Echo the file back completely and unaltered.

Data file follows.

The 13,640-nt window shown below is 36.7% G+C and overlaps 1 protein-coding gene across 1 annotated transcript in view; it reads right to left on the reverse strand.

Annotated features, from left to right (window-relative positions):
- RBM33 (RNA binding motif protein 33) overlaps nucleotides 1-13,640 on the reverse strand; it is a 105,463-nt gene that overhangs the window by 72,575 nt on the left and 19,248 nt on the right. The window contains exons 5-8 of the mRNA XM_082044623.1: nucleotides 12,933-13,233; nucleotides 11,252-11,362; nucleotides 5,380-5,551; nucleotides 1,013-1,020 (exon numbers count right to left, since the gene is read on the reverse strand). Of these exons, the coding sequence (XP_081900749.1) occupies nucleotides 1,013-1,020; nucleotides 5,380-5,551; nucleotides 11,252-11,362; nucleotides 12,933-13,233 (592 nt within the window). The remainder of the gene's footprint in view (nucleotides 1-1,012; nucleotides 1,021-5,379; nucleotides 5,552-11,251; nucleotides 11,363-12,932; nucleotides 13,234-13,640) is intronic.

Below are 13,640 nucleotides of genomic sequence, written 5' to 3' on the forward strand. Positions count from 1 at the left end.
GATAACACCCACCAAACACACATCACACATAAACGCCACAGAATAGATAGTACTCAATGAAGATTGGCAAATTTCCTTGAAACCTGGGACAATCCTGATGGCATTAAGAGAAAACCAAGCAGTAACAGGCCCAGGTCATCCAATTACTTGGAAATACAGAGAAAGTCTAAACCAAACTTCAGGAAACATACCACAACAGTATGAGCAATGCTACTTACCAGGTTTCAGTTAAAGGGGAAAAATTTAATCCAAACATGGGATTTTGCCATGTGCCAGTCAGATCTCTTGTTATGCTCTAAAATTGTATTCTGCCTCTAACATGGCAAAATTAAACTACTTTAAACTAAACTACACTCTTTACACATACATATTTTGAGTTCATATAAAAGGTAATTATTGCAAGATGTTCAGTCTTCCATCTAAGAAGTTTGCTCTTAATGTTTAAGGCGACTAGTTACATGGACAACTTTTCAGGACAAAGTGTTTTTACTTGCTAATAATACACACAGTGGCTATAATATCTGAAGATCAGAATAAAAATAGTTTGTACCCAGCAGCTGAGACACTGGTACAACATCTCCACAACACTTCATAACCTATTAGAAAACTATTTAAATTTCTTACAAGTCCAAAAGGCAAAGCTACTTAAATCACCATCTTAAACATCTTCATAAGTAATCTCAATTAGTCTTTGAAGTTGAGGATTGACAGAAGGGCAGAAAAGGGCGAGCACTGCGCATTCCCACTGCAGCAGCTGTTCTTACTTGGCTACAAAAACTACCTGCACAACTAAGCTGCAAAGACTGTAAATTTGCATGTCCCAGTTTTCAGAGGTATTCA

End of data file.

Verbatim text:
The 13,640-nt window shown below is 36.7% G+C and overlaps 1 protein-coding gene across 1 annotated transcript in view; it reads right to left on the reverse strand.

Annotated features, from left to right (window-relative positions):
- RBM33 (RNA binding motif protein 33) overlaps nucleotides 1-13,640 on the reverse strand; it is a 105,463-nt gene that overhangs the window by 72,575 nt on the left and 19,248 nt on the right. The window contains exons 5-8 of the mRNA XM_082044623.1: nucleotides 12,933-13,233; nucleotides 11,252-11,362; nucleotides 5,380-5,551; nucleotides 1,013-1,020 (exon numbers count right to left, since the gene is read on the reverse strand). Of these exons, the coding sequence (XP_081900749.1) occupies nucleotides 1,013-1,020; nucleotides 5,380-5,551; nucleotides 11,252-11,362; nucleotides 12,933-13,233 (592 nt within the window). The remainder of the gene's footprint in view (nucleotides 1-1,012; nucleotides 1,021-5,379; nucleotides 5,552-11,251; nucleotides 11,363-12,932; nucleotides 13,234-13,640) is intronic.

Below are 13,640 nucleotides of genomic sequence, written 5' to 3' on the forward strand. Positions count from 1 at the left end.
GATAACACCCACCAAACACACATCACACATAAACGCCACAGAATAGATAGTACTCAATGAAGATTGGCAAATTTCCTTGAAACCTGGGACAATCCTGATGGCATTAAGAGAAAACCAAGCAGTAACAGGCCCAGGTCATCCAATTACTTGGAAATACAGAGAAAGTCTAAACCAAACTTCAGGAAACATACCACAACAGTATGAGCAATGCTACTTACCAGGTTTCAGTTAAAGGGGAAAAATTTAATCCAAACATGGGATTTTGCCATGTGCCAGTCAGATCTCTTGTTATGCTCTAAAATTGTATTCTGCCTCTAACATGGCAAAATTAAACTACTTTAAACTAAACTACACTCTTTACACATACATATTTTGAGTTCATATAAAAGGTAATTATTGCAAGATGTTCAGTCTTCCATCTAAGAAGTTTGCTCTTAATGTTTAAGGCGACTAGTTACATGGACAACTTTTCAGGACAAAGTGTTTTTACTTGCTAATAATACACACAGTGGCTATAATATCTGAAGATCAGAATAAAAATAGTTTGTACCCAGCAGCTGAGACACTGGTACAACATCTCCACAACACTTCATAACCTATTAGAAAACTATTTAAATTTCTTACAAGTCCAAAAGGCAAAGCTACTTAAATCACCATCTTAAACATCTTCATAAGTAATCTCAATTAGTCTTTGAAGTTGAGGATTGACAGAAGGGCAGAAAAGGGCGAGCACTGCGCATTCCCACTGCAGCAGCTGTTCTTACTTGGCTACAAAAACTACCTGCACAACTAAGCTGCAAAGACTGTAAATTTGCATGTCCCAGTTTTCAGAGGTATTCA